As to LDS books, I try and stay away from the popularized fiction, and go with the unknowns, like Cedar Fort, etc... For example, I despise the YW manualishness of the Lund writing (to pick him out of the large crowd). Last year I read the Lund, Fire and the Covenant, because I was reading everything about the willie/martin handcart companies I could find. Compared to Dave Wolverton's In the Company of Angels. Both books were the same basic story ITCOA was truer to life than the Lund book. I'm not interested in a story about a pretend ideal-life like we see in many DeseretBook type fiction.

    When I'm in DB, I pick up the fiction marked down to 3 and 4 dollars, I find little gems there.

  4. That is an interesting question, Steve. I am trying to even imagine not knowing how to read and having limited success. I will say that maybe it wouldn't bother me at first, but I think it would eventually bother me in that I would still have difficulty in picking out the conversation from the rest of the writing. The quotation marks are there to alert you to a different speaker. But then again, I might think it was completely fine. I can imagine either situation being true.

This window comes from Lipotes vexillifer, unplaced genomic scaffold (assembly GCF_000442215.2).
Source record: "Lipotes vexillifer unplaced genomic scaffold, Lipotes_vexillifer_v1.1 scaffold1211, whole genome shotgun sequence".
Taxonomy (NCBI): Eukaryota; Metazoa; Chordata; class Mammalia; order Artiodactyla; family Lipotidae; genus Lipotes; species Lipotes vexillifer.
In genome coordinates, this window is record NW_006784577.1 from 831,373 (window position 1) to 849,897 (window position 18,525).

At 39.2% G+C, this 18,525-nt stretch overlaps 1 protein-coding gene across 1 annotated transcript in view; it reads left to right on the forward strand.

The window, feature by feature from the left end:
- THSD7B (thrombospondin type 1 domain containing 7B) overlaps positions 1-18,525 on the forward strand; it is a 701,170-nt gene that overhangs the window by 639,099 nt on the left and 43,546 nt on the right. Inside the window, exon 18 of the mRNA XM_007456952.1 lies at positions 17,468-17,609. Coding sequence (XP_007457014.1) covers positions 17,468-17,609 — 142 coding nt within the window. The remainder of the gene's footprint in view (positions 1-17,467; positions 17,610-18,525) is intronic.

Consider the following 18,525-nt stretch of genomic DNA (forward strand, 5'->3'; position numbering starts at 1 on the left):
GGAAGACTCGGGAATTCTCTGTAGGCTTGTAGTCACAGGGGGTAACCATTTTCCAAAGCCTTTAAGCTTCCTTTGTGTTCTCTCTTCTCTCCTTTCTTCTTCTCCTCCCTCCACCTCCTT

I like what Shawz Family said about character and living through experiences vicariously that I may not ever face. I want to add to that and say that I really like a book where I can identify with the character's good and bad qualities. I love to find myself in characters and be able to see out of their eyes. I also love to see how the character reacts to similar situations I've faced in my own life. And I always enjoy finding an idea, neatly and succinctly written, that I have struggled putting into words myself. When someone can express what you cannot in such a precise way it is like finding gold or maybe something even better. We all love to find out that someone else is like ourselves, that we aren't a freak of science and nature. :) Boy, I sure love books.